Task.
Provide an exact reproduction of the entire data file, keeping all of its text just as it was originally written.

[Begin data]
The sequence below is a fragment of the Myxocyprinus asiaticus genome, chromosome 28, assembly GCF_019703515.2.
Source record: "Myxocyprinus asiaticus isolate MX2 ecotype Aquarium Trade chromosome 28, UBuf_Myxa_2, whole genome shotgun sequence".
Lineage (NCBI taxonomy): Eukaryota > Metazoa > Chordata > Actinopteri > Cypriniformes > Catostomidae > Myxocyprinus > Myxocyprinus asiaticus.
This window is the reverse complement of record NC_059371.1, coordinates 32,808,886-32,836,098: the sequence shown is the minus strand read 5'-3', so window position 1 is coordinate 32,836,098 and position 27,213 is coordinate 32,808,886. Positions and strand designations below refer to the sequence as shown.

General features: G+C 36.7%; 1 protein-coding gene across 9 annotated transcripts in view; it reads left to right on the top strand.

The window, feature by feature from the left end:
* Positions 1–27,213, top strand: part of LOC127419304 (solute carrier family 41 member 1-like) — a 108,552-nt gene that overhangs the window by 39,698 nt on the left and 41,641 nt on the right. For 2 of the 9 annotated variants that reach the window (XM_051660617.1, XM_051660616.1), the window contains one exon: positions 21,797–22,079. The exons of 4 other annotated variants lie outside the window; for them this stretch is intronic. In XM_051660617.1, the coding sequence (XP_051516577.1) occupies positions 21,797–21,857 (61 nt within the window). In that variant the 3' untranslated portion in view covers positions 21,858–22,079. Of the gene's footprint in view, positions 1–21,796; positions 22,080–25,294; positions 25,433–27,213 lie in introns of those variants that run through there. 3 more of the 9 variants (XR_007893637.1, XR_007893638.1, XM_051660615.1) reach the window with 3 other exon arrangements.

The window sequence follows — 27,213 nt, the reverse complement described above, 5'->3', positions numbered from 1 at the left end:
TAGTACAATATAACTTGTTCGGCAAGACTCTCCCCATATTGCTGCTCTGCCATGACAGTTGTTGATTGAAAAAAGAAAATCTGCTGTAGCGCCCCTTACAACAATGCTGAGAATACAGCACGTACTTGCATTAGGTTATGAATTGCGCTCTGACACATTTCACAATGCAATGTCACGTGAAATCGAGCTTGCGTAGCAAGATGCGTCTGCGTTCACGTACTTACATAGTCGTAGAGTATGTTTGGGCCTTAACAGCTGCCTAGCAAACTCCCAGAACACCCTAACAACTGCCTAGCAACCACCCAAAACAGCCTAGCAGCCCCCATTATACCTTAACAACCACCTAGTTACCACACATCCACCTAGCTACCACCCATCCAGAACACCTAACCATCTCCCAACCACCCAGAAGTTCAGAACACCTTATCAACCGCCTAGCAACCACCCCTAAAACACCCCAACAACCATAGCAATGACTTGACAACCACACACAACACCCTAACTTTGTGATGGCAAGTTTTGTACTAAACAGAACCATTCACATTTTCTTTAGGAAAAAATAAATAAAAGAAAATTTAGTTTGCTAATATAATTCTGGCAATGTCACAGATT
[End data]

The sequence below is a fragment of the Myxocyprinus asiaticus genome, chromosome 28, assembly GCF_019703515.2.
Source record: "Myxocyprinus asiaticus isolate MX2 ecotype Aquarium Trade chromosome 28, UBuf_Myxa_2, whole genome shotgun sequence".
Lineage (NCBI taxonomy): Eukaryota > Metazoa > Chordata > Actinopteri > Cypriniformes > Catostomidae > Myxocyprinus > Myxocyprinus asiaticus.
This window is the reverse complement of record NC_059371.1, coordinates 32,808,886-32,836,098: the sequence shown is the minus strand read 5'-3', so window position 1 is coordinate 32,836,098 and position 27,213 is coordinate 32,808,886. Positions and strand designations below refer to the sequence as shown.

General features: G+C 36.7%; 1 protein-coding gene across 9 annotated transcripts in view; it reads left to right on the top strand.

The window, feature by feature from the left end:
* Positions 1–27,213, top strand: part of LOC127419304 (solute carrier family 41 member 1-like) — a 108,552-nt gene that overhangs the window by 39,698 nt on the left and 41,641 nt on the right. For 2 of the 9 annotated variants that reach the window (XM_051660617.1, XM_051660616.1), the window contains one exon: positions 21,797–22,079. The exons of 4 other annotated variants lie outside the window; for them this stretch is intronic. In XM_051660617.1, the coding sequence (XP_051516577.1) occupies positions 21,797–21,857 (61 nt within the window). In that variant the 3' untranslated portion in view covers positions 21,858–22,079. Of the gene's footprint in view, positions 1–21,796; positions 22,080–25,294; positions 25,433–27,213 lie in introns of those variants that run through there. 3 more of the 9 variants (XR_007893637.1, XR_007893638.1, XM_051660615.1) reach the window with 3 other exon arrangements.

The window sequence follows — 27,213 nt, the reverse complement described above, 5'->3', positions numbered from 1 at the left end:
TAGTACAATATAACTTGTTCGGCAAGACTCTCCCCATATTGCTGCTCTGCCATGACAGTTGTTGATTGAAAAAAGAAAATCTGCTGTAGCGCCCCTTACAACAATGCTGAGAATACAGCACGTACTTGCATTAGGTTATGAATTGCGCTCTGACACATTTCACAATGCAATGTCACGTGAAATCGAGCTTGCGTAGCAAGATGCGTCTGCGTTCACGTACTTACATAGTCGTAGAGTATGTTTGGGCCTTAACAGCTGCCTAGCAAACTCCCAGAACACCCTAACAACTGCCTAGCAACCACCCAAAACAGCCTAGCAGCCCCCATTATACCTTAACAACCACCTAGTTACCACACATCCACCTAGCTACCACCCATCCAGAACACCTAACCATCTCCCAACCACCCAGAAGTTCAGAACACCTTATCAACCGCCTAGCAACCACCCCTAAAACACCCCAACAACCATAGCAATGACTTGACAACCACACACAACACCCTAACTTTGTGATGGCAAGTTTTGTACTAAACAGAACCATTCACATTTTCTTTAGGAAAAAATAAATAAAAGAAAATTTAGTTTGCTAATATAATTCTGGCAATGTCACAGATT